In 1995, Piaget was part of the Vendôme group that would later become Richemont. At that point in time, the group solely comprised Cartier and, thanks to it having acquired them in 1988, Piaget and Baume et Mercier.
In this particular year, Piaget entered the highest end of the watch market by releasing a grande sonnerie wristwatch to go along with two existing complicated watches in the classic Gouverneur line: a split-seconds chronograph and a perpetual calendar. Note: the gold-encased Gouverneur collection was discontinued by 2000, making way for the comeback of the brand’s hallmark Polo line.
In creating the grande sonnerie, the company’s executives contracted François-Paul Journe to design and make a functioning prototype. At the time, Journe was a freelance movement designer and hadn’t officially founded F.P. Journe yet.
Measuring a very classical 37 x 12 mm, Piaget’s new Caliber 1996P flagship complication featured a grande sonnerie, petite sonnerie, minute repeater, power reserve indicator, and subsidiary seconds at 6 o’clock. It could also be set to either chiming or silent mode using a function selector that Journe subsequently used in his own brand’s Sonnerie Souveraine.
In fact, fans of F.P. Journe may also recognize another component: the visible gongs in an unusual position on the dial; the gongs are usually visible only on the back on the periphery of the movement. This, too, was later evidenced in Journe’s own sonnerie, but was basically unheard-of in 1995.
The 33-jewel manually wound movement signed Piaget contained 350 components, twin spring barrels, and 36 hours of power reserve.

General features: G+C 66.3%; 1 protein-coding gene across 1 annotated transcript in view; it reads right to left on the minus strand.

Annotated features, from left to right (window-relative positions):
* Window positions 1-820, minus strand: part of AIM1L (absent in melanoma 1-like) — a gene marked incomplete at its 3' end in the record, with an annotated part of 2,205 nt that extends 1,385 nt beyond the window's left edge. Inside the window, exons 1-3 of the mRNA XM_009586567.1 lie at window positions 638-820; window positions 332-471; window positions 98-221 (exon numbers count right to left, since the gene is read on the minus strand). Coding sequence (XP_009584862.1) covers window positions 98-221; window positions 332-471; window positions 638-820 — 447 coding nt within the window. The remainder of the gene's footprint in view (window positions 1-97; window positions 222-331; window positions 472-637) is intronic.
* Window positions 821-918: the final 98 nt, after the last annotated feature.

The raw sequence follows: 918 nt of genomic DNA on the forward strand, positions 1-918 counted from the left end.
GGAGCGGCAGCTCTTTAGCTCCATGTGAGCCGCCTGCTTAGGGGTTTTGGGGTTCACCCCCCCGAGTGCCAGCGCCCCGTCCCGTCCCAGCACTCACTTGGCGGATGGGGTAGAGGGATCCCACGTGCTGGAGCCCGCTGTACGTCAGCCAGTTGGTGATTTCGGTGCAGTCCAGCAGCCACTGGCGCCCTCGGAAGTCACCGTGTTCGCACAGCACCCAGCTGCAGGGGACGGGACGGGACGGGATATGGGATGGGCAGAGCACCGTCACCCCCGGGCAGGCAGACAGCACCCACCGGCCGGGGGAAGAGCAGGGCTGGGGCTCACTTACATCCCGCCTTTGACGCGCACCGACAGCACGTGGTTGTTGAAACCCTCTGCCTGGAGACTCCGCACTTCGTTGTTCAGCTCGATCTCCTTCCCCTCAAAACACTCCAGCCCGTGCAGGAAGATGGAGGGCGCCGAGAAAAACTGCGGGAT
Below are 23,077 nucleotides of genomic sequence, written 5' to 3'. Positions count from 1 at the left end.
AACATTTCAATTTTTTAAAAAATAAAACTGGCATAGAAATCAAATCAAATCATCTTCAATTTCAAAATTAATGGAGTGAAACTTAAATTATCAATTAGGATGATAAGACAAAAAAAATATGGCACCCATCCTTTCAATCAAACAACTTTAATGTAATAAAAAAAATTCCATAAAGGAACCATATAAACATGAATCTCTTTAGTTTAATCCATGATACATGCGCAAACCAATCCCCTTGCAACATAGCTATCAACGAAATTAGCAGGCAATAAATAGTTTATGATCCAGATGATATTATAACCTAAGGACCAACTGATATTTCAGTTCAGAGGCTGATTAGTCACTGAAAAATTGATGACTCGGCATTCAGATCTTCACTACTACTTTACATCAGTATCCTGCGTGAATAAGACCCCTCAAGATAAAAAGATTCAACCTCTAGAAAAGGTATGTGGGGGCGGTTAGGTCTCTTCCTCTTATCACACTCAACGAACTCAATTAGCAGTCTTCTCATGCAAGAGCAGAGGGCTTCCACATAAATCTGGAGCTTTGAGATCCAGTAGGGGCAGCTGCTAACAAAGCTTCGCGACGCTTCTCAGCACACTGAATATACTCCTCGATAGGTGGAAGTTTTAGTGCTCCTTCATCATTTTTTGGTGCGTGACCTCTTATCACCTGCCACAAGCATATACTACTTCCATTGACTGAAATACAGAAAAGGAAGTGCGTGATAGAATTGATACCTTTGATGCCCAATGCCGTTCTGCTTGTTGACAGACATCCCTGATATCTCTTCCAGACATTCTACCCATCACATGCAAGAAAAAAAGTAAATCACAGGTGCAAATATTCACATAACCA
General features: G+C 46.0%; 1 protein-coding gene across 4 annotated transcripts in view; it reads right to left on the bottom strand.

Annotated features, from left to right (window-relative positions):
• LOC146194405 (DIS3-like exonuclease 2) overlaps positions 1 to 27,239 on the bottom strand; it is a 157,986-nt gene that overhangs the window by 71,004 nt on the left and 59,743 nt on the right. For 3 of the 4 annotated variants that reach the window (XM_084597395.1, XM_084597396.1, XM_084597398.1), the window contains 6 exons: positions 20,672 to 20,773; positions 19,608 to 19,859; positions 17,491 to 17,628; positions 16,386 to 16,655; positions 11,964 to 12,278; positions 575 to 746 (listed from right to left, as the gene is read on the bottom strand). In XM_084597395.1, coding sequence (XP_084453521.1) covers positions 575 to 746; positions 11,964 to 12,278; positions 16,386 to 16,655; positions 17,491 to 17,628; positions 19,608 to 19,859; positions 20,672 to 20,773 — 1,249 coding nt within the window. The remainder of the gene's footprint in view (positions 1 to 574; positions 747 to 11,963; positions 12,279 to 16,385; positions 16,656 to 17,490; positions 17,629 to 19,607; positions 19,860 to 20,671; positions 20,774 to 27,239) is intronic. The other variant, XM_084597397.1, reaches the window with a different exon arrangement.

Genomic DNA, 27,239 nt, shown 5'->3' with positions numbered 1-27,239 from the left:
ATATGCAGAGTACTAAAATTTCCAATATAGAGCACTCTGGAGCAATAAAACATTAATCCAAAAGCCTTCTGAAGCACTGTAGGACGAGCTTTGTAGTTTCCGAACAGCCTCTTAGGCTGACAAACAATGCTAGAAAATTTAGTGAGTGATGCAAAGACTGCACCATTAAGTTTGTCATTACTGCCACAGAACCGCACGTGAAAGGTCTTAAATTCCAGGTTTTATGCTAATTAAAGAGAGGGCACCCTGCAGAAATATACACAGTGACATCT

The Gouverneur grande sonnerie constituted an early example of a highly complicated wristwatch of the freshly begun mechanical renaissance and was very limited in number. A Christie’s lot note from the New York sale of one in 2011 suggests that there may have been less than ten altogether. The auction price realized for that piece at the time was $116,500.
A unique pink gold specimen with a flinqué enamel dial was sold by Antiquorum in 2006, with its catalogue professing this mechanism to be the smallest grande sonnerie movement ever made. To my knowledge, it probably still is.
Finally, an interesting side note from a business perspective as it relates to the independent watchmakers. My colleague Ian Skellern reports Journe once revealing to him that the money he earned from Piaget for creating the grande sonnerie made it financially possible for him to launch his F.P. Journe brand.
Case: 37 x 12 mm, known case metals yellow and pink gold
Movement: manually wound Caliber 1996P by François-Paul Journe for Piaget with striking complications and 36 hours of power reserve thanks to twin spring barrels
Functions: hours, minutes, seconds; power reserve indication; grande sonnerie, petite sonnerie, minute repeater
Price: most recent known auction price $116,500
Limitation: less than 10 pieces